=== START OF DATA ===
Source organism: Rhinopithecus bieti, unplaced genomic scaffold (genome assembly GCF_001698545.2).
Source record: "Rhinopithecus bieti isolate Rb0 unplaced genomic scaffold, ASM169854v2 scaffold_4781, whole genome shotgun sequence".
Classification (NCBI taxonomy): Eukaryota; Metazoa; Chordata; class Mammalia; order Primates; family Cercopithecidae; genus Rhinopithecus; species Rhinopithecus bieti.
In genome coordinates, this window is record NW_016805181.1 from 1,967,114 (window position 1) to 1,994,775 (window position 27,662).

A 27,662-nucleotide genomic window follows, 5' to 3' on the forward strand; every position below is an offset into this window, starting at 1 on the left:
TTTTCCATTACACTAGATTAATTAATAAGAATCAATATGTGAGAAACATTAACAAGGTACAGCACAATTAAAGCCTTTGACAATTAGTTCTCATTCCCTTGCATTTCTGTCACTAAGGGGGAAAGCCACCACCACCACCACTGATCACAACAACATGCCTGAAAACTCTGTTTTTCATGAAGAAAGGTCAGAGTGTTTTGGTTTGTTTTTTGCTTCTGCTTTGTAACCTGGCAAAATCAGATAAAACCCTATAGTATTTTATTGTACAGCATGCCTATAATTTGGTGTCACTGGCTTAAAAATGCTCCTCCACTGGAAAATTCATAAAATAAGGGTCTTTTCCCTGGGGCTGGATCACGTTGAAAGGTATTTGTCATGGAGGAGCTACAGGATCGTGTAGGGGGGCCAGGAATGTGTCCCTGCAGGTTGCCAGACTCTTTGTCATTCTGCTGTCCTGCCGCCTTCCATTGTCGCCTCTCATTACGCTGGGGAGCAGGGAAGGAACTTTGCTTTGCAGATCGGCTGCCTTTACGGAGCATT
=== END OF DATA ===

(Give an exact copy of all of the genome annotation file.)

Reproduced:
Source organism: Rhinopithecus bieti, unplaced genomic scaffold (genome assembly GCF_001698545.2).
Source record: "Rhinopithecus bieti isolate Rb0 unplaced genomic scaffold, ASM169854v2 scaffold_4781, whole genome shotgun sequence".
Classification (NCBI taxonomy): Eukaryota; Metazoa; Chordata; class Mammalia; order Primates; family Cercopithecidae; genus Rhinopithecus; species Rhinopithecus bieti.
In genome coordinates, this window is record NW_016805181.1 from 1,967,114 (window position 1) to 1,994,775 (window position 27,662).

A 27,662-nucleotide genomic window follows, 5' to 3' on the forward strand; every position below is an offset into this window, starting at 1 on the left:
TTTTCCATTACACTAGATTAATTAATAAGAATCAATATGTGAGAAACATTAACAAGGTACAGCACAATTAAAGCCTTTGACAATTAGTTCTCATTCCCTTGCATTTCTGTCACTAAGGGGGAAAGCCACCACCACCACCACTGATCACAACAACATGCCTGAAAACTCTGTTTTTCATGAAGAAAGGTCAGAGTGTTTTGGTTTGTTTTTTGCTTCTGCTTTGTAACCTGGCAAAATCAGATAAAACCCTATAGTATTTTATTGTACAGCATGCCTATAATTTGGTGTCACTGGCTTAAAAATGCTCCTCCACTGGAAAATTCATAAAATAAGGGTCTTTTCCCTGGGGCTGGATCACGTTGAAAGGTATTTGTCATGGAGGAGCTACAGGATCGTGTAGGGGGGCCAGGAATGTGTCCCTGCAGGTTGCCAGACTCTTTGTCATTCTGCTGTCCTGCCGCCTTCCATTGTCGCCTCTCATTACGCTGGGGAGCAGGGAAGGAACTTTGCTTTGCAGATCGGCTGCCTTTACGGAGCATT